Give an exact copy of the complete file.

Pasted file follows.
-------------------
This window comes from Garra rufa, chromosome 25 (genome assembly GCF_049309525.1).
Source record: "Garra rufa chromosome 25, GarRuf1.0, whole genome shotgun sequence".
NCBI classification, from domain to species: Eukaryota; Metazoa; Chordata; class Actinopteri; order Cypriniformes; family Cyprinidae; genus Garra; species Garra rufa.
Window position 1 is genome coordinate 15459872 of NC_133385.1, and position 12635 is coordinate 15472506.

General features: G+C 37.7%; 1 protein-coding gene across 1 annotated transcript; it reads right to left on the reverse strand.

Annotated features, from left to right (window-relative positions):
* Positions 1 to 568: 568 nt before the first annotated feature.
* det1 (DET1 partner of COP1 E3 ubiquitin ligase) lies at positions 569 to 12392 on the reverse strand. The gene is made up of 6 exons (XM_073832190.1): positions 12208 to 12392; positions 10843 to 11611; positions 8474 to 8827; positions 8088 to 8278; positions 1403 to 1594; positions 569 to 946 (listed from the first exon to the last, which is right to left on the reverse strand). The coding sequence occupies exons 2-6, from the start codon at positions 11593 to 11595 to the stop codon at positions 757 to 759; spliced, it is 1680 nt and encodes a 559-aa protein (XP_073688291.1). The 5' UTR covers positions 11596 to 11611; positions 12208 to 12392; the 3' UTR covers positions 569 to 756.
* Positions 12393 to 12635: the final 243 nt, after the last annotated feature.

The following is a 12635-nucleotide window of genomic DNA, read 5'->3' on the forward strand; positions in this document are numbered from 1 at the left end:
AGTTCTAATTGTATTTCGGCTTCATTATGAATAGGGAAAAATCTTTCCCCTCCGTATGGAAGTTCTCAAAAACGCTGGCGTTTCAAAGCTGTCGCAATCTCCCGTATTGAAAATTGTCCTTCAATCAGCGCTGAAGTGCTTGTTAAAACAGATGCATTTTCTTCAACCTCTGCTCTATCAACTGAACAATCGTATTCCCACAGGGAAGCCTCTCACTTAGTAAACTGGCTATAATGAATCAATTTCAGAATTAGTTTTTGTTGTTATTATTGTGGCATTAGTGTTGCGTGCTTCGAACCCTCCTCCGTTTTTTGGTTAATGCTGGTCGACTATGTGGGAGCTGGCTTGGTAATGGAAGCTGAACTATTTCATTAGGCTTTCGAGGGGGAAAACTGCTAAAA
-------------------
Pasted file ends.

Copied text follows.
This window comes from Garra rufa, chromosome 25 (genome assembly GCF_049309525.1).
Source record: "Garra rufa chromosome 25, GarRuf1.0, whole genome shotgun sequence".
NCBI classification, from domain to species: Eukaryota; Metazoa; Chordata; class Actinopteri; order Cypriniformes; family Cyprinidae; genus Garra; species Garra rufa.
Window position 1 is genome coordinate 15459872 of NC_133385.1, and position 12635 is coordinate 15472506.

General features: G+C 37.7%; 1 protein-coding gene across 1 annotated transcript; it reads right to left on the reverse strand.

Annotated features, from left to right (window-relative positions):
* Positions 1 to 568: 568 nt before the first annotated feature.
* det1 (DET1 partner of COP1 E3 ubiquitin ligase) lies at positions 569 to 12392 on the reverse strand. The gene is made up of 6 exons (XM_073832190.1): positions 12208 to 12392; positions 10843 to 11611; positions 8474 to 8827; positions 8088 to 8278; positions 1403 to 1594; positions 569 to 946 (listed from the first exon to the last, which is right to left on the reverse strand). The coding sequence occupies exons 2-6, from the start codon at positions 11593 to 11595 to the stop codon at positions 757 to 759; spliced, it is 1680 nt and encodes a 559-aa protein (XP_073688291.1). The 5' UTR covers positions 11596 to 11611; positions 12208 to 12392; the 3' UTR covers positions 569 to 756.
* Positions 12393 to 12635: the final 243 nt, after the last annotated feature.

The following is a 12635-nucleotide window of genomic DNA, read 5'->3' on the forward strand; positions in this document are numbered from 1 at the left end:
AGTTCTAATTGTATTTCGGCTTCATTATGAATAGGGAAAAATCTTTCCCCTCCGTATGGAAGTTCTCAAAAACGCTGGCGTTTCAAAGCTGTCGCAATCTCCCGTATTGAAAATTGTCCTTCAATCAGCGCTGAAGTGCTTGTTAAAACAGATGCATTTTCTTCAACCTCTGCTCTATCAACTGAACAATCGTATTCCCACAGGGAAGCCTCTCACTTAGTAAACTGGCTATAATGAATCAATTTCAGAATTAGTTTTTGTTGTTATTATTGTGGCATTAGTGTTGCGTGCTTCGAACCCTCCTCCGTTTTTTGGTTAATGCTGGTCGACTATGTGGGAGCTGGCTTGGTAATGGAAGCTGAACTATTTCATTAGGCTTTCGAGGGGGAAAACTGCTAAAA